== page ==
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Akins v. State

United States District Court, District of Nebraska

March 2, 2015

SAMAR AKINS, Plaintiff,


Joseph F. Bataillon Senior United States District Judge

Plaintiff filed his Complaint in this matter on December 4, 2014. (Filing No. 1.) The court has given Plaintiff leave to proceed in forma pauperis. (Filing No. 5.) The court now conducts an initial review of Plaintiff’s Complaint to determine whether summary dismissal is appropriate under 28 U.S.C. § 1915(e)(2).


Plaintiff brought this action under 42 U.S.C. § 1983 against the State of Nebraska and the State of Nebraska’s Unicameral. He argues the Unicameral is unconstitutional because, among other reasons, it is “adverse and contradictory to the system of democracy in America.” (Filing No. 1 at CM/ECF p. 1.) As relief, Plaintiff asks that the Unicameral be replaced with a bicameral legislative system.


The court is required to review in forma pauperis complaints to determine whether summary dismissal is appropriate. See 28 U.S.C. § 1915(e). The court must dismiss a complaint or any portion of it that states a frivolous or malicious claim, that fails to state a claim upon which relief may be granted, or that seeks monetary relief from a defendant who is immune from such relief. 28 U.S.C. § 1915(e)(2)(B).

Pro se plaintiffs must set forth enough factual allegations to “nudge[] their claims across the line from conceivable to plausible, ” or “their complaint must be dismissed.” Bell Atlantic Corp. v. Twombly, 550 U.S. 544, 569-70 (2007); see also Ashcroft v. Iqbal, 556 U.S. 662, 678 (2009) (“A claim has facial plausibility when the plaintiff pleads factual content that allows the court to draw the reasonable inference that the defendant is liable for the misconduct alleged.”).

“The essential function of a complaint under the Federal Rules of Civil Procedure is to give the opposing party ‘fair notice of the nature and basis or grounds for a claim, and a general indication of the type of litigation involved.’” Topchian v. JPMorgan Chase Bank, N.A., 760 F.3d 843, 848 (8th Cir. 2014) (quoting Hopkins v. Saunders, 199 F.3d 968, 973 (8th Cir. 1999)). However, “[a] pro se complaint must be liberally construed, and pro se litigants are held to a lesser pleading standard than other parties.” Topchian, 760 F.3d at 849 (internal quotation marks and citations omitted).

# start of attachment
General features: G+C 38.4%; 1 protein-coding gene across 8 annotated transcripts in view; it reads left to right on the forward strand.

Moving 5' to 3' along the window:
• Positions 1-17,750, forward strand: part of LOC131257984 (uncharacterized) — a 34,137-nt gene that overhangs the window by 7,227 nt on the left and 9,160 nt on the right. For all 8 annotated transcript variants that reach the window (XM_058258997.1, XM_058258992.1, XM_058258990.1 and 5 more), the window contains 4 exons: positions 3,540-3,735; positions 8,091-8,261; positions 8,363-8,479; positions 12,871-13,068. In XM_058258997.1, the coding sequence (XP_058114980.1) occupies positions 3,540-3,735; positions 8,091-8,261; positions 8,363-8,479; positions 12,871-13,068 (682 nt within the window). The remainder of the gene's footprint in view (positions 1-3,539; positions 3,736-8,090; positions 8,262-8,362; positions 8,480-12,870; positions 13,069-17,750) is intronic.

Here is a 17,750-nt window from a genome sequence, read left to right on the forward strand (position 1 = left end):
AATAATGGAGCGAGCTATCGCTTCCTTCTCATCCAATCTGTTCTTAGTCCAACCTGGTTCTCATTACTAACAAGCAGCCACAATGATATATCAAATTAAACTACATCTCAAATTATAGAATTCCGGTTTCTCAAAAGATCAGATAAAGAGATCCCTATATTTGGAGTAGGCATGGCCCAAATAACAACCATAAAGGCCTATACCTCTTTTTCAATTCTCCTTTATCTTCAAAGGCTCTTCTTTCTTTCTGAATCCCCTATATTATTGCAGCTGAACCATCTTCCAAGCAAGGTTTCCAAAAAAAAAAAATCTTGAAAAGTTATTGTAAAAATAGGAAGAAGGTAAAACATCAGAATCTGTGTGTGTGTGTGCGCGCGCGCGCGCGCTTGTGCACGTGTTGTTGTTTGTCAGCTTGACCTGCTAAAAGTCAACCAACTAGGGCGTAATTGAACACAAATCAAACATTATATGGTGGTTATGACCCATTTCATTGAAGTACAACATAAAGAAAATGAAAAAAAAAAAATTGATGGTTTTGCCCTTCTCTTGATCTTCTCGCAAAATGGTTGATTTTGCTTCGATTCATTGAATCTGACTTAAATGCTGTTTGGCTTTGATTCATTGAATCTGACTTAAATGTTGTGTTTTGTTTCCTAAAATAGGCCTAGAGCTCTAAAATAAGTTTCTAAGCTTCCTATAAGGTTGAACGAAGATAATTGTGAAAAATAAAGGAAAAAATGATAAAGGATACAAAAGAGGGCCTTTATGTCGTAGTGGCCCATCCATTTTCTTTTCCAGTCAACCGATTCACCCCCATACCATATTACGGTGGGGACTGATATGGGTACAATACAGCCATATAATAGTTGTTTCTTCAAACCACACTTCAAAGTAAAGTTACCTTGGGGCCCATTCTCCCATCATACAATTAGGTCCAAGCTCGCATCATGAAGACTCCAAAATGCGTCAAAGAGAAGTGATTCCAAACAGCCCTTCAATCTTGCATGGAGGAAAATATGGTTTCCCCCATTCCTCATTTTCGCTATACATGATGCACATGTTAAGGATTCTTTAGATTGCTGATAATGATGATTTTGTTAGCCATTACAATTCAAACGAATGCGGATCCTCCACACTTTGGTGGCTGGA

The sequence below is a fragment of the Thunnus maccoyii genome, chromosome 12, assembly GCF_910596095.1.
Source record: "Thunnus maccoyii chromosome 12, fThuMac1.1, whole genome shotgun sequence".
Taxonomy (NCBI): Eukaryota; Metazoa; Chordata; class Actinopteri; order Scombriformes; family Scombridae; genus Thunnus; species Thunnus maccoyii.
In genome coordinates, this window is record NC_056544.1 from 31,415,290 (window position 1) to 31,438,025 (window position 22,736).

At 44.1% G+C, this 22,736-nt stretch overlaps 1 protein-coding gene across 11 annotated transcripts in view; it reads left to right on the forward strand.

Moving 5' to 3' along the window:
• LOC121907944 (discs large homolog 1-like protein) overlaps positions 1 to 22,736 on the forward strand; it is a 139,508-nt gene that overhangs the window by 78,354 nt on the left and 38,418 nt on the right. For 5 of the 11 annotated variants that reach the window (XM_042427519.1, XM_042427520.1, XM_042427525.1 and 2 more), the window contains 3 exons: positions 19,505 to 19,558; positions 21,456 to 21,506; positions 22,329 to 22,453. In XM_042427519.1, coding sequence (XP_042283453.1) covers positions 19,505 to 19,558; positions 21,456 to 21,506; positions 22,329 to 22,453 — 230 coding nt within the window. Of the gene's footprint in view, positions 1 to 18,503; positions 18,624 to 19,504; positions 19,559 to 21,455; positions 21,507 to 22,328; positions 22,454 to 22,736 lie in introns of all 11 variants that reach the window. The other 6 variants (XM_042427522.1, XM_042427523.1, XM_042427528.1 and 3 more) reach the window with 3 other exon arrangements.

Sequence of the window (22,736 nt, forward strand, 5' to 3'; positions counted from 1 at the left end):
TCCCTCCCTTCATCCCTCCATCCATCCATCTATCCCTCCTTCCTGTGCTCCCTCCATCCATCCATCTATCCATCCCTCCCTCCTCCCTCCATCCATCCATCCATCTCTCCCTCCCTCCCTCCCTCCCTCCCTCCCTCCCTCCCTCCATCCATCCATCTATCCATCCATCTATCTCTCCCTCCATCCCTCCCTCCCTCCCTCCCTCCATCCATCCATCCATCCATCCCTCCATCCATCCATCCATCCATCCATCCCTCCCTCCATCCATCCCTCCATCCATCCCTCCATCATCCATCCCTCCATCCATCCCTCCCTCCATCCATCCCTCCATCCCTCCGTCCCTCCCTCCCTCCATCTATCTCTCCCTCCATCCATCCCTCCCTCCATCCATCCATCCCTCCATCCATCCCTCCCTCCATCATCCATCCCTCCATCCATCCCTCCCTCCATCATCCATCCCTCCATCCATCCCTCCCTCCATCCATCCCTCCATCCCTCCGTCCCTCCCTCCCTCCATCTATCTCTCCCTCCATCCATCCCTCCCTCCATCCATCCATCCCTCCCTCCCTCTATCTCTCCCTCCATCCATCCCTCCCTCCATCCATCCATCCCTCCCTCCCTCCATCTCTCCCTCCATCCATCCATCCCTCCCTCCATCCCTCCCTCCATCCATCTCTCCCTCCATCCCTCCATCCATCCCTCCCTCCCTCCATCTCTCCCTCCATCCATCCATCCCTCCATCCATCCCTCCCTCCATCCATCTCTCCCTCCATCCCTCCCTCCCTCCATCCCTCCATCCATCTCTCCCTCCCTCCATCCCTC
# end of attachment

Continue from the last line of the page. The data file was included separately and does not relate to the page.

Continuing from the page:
The Eleventh Amendment provides: “The Judicial power of the United States shall not be construed to extend to any suit in law or equity, commenced or prosecuted against one of the United States by Citizens of another State, or by Citizens or Subjects of any Foreign State.” U.S. Const. amend. XI. The Eleventh Amendment provides states, and state agencies, see Hadley v. North Arkansas Cmty. Technical Coll., 76 F.3d 1437, 1438 (8th Cir. 1996), cert. denied, 519 U.S. 1148 (1997), with immunity from suits brought by citizens of other states and from suits brought by a state’s own citizens. Hans v. Louisiana, 134 U.S. 1, 15 (1890). Sovereign immunity deprives federal courts of jurisdiction over lawsuits brought by private citizens against states unless the state has waived its immunity or Congress has abrogated the state’s immunity under a valid exercise of Congressional power. See Pennhurst State Sch. & Hosp. v. Halderman, 465 U.S. 89, 99-100 (1984) (Eleventh Amendment proscribes suit against State absent unequivocal waiver); Edelman v. Jordan, 415 U.S. 651 (1974); see also Doe v. Nebraska, 345 F.3d 593, 597 (8th Cir. 2003).

Nothing here suggests the State of Nebraska has waived its sovereign immunity. Moreover, Congress did not abrogate the states’ sovereign immunity when it enacted 42 U.S.C. § 1983. Smith v. Beebe, 123 Fed.Appx. 261, 262 (8th Cir. 2005). Thus, the court finds the State of Nebraska is entitled to sovereign immunity in this matter. Likewise, the Unicameral, as an arm of the State, is also entitled to sovereign immunity. See Ernst v. Rising, 427 F.3d 351, 374 (6th Cir. 2005) (“The Eleventh Amendment would clearly bar any action to compel the State legislature to act, inasmuch as the legislature is an arm of the State.”). The court will dismiss this action without leave to amend because it finds amendment would be futile in this matter.


1. Plaintiff’s Complaint (Filing No. 1) is dismissed ...

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